- Right to Disposal. Ontario is also contemplating the introduction of a right to require an organization and its service providers to dispose of the individual’s personal information, subject to certain limitations. The government is considering the scope of this right, including whether organizations should be required to inform individuals of the reasons for refusing such a request and any recourse available to the individual following a refusal.
The Ontario government has also proposed several areas of reform which, if passed into law, would differ significantly from PIPEDA (and, in some cases, existing substantially similar privacy statutes in other provinces), including:
- Expanded Application. Unlike PIPEDA (or its successor legislation, if passed), proposed legislation in Ontario would apply to charities, non-profit organizations, trade unions and other non-commercial organizations that handle personal information. It also appears that, like private sector privacy legislation in Alberta, British Columbia and Quebec, the legislation would apply to the personal information of employees of provincially-regulated businesses operating in Ontario.
- Rights-Based Approach to Privacy. The government proposes a fundamental right to privacy and protection of personal information for Ontarians, regardless of commercial interests. This approach is said to more closely align with Europe’s General Data Protection Regulation (the “GDPR”) and the explicit right to privacy set out in Quebec’s Charter of Human Rights and Freedoms and Civil Code.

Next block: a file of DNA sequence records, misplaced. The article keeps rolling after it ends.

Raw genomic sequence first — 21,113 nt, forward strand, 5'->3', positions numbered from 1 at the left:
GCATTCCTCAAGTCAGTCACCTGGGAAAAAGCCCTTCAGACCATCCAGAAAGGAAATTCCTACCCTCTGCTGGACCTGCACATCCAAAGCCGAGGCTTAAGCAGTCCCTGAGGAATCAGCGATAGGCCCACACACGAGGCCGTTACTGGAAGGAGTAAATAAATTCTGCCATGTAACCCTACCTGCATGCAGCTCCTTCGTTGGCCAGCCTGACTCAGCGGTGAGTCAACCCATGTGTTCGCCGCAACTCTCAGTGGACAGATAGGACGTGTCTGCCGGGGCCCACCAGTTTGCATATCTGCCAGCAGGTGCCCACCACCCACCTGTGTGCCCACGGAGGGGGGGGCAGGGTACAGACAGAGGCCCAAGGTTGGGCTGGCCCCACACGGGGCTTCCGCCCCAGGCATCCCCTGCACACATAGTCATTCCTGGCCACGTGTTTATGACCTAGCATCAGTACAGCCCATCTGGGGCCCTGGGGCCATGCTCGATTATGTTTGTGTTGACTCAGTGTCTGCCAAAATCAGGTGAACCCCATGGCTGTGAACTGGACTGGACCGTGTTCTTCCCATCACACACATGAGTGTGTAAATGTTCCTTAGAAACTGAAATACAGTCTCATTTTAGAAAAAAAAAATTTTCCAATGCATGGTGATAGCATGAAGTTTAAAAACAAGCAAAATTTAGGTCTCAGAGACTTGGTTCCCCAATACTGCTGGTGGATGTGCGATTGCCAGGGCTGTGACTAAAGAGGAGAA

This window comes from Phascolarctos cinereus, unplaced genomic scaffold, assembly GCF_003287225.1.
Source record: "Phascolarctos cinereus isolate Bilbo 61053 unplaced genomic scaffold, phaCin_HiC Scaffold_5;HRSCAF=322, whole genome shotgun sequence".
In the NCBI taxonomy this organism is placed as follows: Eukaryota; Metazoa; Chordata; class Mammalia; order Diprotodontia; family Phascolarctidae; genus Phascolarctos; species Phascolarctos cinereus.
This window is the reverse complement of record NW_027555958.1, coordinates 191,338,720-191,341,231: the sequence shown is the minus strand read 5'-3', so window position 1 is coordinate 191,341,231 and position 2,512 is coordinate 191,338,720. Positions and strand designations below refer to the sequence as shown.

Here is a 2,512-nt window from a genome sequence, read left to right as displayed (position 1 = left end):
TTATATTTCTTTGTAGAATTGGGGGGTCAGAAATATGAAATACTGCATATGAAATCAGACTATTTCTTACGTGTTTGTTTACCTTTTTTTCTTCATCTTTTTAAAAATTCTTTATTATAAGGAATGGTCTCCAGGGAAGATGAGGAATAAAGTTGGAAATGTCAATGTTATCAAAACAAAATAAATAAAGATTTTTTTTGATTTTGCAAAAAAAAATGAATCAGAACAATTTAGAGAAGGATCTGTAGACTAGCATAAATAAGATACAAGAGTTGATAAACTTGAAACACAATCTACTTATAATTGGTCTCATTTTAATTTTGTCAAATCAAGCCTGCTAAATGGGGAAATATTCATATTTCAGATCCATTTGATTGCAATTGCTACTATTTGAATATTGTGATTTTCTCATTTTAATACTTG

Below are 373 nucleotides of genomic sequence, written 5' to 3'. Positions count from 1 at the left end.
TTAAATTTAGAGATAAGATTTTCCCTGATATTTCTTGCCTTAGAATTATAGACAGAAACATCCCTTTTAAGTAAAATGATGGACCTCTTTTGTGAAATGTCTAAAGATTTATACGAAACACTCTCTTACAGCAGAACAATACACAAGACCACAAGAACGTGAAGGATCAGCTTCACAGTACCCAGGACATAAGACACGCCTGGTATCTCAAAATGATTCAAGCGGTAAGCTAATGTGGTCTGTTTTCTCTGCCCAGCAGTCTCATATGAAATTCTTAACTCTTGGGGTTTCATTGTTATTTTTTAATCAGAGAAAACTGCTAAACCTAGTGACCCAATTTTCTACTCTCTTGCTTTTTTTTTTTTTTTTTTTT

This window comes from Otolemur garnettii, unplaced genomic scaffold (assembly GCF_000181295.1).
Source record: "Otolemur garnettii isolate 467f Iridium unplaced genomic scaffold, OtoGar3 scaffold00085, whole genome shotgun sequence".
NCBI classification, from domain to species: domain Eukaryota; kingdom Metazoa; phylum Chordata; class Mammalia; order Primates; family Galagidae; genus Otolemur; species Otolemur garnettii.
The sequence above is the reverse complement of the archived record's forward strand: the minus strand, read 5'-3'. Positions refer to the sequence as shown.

- Other Lawful Uses of Personal Information. The Ontario government is considering condoning certain circumstances when personal information can be collected, used or disclosed without obtaining consent. Notably, the government disapproves of Bill C-11’s proposed exception to consent where obtaining such consent would be impracticable because the organization does not have a direct relationship with the individual.
- Right to be Forgotten. The Ontario government is considering expanding Bill C-11’s proposed right to deletion, by also introducing the “right to be forgotten” – i.e., the right, in some circumstances, to require an organization to de-index search results that contain personal information about the individual that have been posted by others.
- Automated Decision-Making. The Ontario government is contemplating introducing an obligation for organizations to disclose the use of automated decision-making systems to make predictions, recommendations or decisions about an individual and, borrowing from the GDPR, a prohibition on the use of automated decision systems to make decisions that would significantly affect individuals (with limited exceptions, including with the individual’s express consent).